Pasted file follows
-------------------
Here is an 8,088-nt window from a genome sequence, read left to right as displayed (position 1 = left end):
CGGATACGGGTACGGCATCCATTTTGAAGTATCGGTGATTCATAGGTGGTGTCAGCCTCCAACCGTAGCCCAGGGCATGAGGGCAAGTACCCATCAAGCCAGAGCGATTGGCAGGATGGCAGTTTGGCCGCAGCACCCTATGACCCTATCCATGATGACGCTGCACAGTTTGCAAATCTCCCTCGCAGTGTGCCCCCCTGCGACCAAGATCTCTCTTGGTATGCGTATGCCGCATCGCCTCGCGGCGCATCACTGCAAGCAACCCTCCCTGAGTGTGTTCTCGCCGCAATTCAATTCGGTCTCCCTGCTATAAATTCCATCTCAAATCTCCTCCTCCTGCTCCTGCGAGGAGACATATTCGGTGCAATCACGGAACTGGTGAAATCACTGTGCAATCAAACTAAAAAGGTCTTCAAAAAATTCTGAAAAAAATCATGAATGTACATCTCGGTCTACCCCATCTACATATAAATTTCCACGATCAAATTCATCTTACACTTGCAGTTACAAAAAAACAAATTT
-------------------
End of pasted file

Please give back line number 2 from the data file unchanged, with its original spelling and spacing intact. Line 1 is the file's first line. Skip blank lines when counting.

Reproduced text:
CGGATACGGGTACGGCATCCATTTTGAAGTATCGGTGATTCATAGGTGGTGTCAGCCTCCAACCGTAGCCCAGGGCATGAGGGCAAGTACCCATCAAGCCAGAGCGATTGGCAGGATGGCAGTTTGGCCGCAGCACCCTATGACCCTATCCATGATGACGCTGCACAGTTTGCAAATCTCCCTCGCAGTGTGCCCCCCTGCGACCAAGATCTCTCTTGGTATGCGTATGCCGCATCGCCTCGCGGCGCATCACTGCAAGCAACCCTCCCTGAGTGTGTTCTCGCCGCAATTCAATTCGGTCTCCCTGCTATAAATTCCATCTCAAATCTCCTCCTCCTGCTCCTGCGAGGAGACATATTCGGTGCAATCACGGAACTGGTGAAATCACTGTGCAATCAAACTAAAAAGGTCTTCAAAAAATTCTGAAAAAAATCATGAATGTACATCTCGGTCTACCCCATCTACATATAAATTTCCACGATCAAATTCATCTTACACTTGCAGTTACAAAAAAACAAATTT